When the Rottet and Studios teams turned to the boardroom, however, they undid previous renovations. DeGarmo produced a picture showing the space when the monumental leaded glass ceiling was obscured—a hangover from a terrorist-instigated dynamite explosion near the building in 1920. And, a flanking pair of antechambers had been walled off from the central area. Now the massive skylight is not just exposed but also backlit, and the three separated spaces are returned to one. DeGarmo drew attention to a small gilded piece of the room’s original wall, which has been framed at knee level as a window into the past. Referring to Rottet’s quietly sumptuous decorative details, he described the new Axminster carpet that stretches across the floor for yards in distinguished light and dark gray as “pure Lauren.”
At each point, the architects and designers sought to create flexibility. In the boardroom, archways between gold-accented Corinthian pilasters have now been fitted with LED screens that can be used for presentations. Elsewhere, a pre-function area has been technologically enriched so presentations taking place in the separate auditorium can be watched remotely. A new marble staircase descends from there to the floor below, improving circulation. (Before, groups crammed into elevators or were forced to use the fire stairs.)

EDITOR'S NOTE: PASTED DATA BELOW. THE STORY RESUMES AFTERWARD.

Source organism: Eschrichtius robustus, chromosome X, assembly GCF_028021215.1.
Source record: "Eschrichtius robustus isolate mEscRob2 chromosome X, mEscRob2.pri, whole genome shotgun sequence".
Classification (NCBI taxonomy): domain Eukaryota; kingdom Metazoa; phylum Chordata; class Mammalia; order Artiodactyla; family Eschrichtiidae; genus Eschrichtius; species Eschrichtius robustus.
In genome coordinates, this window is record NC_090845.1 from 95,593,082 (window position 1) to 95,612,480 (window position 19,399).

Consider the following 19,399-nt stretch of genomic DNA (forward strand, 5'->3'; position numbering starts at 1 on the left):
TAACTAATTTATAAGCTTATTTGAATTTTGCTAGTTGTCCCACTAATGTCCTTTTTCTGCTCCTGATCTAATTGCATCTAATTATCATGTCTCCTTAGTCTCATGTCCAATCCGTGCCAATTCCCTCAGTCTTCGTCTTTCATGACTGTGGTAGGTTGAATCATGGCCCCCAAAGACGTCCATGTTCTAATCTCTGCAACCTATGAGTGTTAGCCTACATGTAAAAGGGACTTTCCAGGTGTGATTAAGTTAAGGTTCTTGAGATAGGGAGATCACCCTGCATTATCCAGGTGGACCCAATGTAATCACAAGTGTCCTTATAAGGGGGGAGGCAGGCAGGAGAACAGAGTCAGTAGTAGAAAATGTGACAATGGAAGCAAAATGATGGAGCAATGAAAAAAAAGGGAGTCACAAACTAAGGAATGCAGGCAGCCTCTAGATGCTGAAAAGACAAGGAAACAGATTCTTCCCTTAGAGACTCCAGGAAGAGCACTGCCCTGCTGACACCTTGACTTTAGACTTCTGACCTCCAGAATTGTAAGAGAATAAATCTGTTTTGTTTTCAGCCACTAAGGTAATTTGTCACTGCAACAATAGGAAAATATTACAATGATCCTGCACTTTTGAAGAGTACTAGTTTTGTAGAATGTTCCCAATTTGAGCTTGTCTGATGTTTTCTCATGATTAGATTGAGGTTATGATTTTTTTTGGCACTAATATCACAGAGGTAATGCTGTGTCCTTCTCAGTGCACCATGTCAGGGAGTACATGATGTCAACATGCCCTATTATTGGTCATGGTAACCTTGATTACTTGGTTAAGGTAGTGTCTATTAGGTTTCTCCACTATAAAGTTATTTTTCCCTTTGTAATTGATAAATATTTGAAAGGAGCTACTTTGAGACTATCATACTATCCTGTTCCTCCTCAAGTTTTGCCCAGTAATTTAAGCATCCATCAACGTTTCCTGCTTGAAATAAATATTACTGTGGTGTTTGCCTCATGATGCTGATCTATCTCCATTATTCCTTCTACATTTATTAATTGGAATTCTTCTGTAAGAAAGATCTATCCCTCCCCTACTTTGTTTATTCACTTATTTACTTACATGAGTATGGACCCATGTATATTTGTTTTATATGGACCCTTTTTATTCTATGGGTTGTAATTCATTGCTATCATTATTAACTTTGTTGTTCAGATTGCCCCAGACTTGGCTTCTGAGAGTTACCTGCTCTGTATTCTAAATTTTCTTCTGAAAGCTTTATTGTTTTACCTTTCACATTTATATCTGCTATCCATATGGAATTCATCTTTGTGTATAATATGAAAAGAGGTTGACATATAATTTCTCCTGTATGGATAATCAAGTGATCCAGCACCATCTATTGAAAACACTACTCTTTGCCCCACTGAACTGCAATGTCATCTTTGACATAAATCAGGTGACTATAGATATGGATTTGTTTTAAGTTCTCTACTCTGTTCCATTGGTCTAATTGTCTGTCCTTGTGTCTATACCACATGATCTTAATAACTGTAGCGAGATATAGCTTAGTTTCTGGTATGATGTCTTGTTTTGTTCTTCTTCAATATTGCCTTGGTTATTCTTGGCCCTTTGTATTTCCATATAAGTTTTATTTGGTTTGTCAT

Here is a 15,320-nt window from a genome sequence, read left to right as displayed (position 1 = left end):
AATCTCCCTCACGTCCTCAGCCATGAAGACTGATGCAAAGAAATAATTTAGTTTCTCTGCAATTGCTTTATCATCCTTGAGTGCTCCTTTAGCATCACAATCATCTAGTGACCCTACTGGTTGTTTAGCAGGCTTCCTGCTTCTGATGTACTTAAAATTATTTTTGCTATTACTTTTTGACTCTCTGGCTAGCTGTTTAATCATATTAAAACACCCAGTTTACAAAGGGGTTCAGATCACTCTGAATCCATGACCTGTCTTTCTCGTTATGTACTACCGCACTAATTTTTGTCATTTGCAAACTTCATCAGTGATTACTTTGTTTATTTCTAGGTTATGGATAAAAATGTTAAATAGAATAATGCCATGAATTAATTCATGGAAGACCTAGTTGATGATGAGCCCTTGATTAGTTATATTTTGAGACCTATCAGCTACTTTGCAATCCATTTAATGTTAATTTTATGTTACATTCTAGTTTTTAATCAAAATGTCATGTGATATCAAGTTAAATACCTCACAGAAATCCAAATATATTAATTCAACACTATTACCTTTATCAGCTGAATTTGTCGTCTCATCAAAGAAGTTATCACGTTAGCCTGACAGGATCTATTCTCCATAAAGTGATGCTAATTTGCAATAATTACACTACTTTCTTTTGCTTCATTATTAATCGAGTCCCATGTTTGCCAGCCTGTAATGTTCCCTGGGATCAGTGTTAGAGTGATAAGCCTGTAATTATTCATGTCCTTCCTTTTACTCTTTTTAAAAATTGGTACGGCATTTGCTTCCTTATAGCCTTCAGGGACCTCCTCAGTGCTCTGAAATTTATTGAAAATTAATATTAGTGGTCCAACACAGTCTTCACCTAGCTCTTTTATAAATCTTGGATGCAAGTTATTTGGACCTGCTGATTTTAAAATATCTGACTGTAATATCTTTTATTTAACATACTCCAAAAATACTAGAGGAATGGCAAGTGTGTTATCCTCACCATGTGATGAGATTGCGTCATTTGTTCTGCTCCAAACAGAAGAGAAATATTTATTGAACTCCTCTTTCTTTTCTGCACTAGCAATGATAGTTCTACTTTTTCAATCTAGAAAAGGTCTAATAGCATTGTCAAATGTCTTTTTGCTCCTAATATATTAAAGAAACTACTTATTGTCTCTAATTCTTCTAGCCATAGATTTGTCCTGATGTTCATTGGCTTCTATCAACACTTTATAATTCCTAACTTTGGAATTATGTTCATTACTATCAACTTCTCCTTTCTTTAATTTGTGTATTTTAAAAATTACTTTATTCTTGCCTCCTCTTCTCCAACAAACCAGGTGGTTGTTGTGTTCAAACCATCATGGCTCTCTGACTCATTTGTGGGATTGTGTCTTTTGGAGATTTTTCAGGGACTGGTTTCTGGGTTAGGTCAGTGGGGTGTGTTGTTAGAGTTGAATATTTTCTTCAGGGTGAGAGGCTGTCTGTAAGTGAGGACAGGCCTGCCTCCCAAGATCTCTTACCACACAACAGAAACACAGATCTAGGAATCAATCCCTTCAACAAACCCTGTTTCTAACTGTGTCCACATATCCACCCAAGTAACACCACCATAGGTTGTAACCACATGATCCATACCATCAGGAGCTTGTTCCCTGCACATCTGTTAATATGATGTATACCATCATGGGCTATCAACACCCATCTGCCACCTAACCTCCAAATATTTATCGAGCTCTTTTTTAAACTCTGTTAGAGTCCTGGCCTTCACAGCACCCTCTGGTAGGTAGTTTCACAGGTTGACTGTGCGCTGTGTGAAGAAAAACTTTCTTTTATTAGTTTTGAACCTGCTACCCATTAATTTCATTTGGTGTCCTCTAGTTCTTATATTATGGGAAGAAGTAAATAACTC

The lower floor is where the executives used to roost. Tom Farley, a former NYSE president who was integral to launching the renovation, was the last to occupy an office, which had an attached private conference room. (He opted to sit in a more communal area with his staff.) Speaking to CNBC in 2015, he noted that the NYSE, now owned by Intercontinental Exchange, was taking design cues from technology companies because it had become, effectively, a technology company. But down in Farley’s former quarters, now a library with an antechamber, the mood is set by wraparound bookshelves and materials such as brass, hardwood, and oyster shell.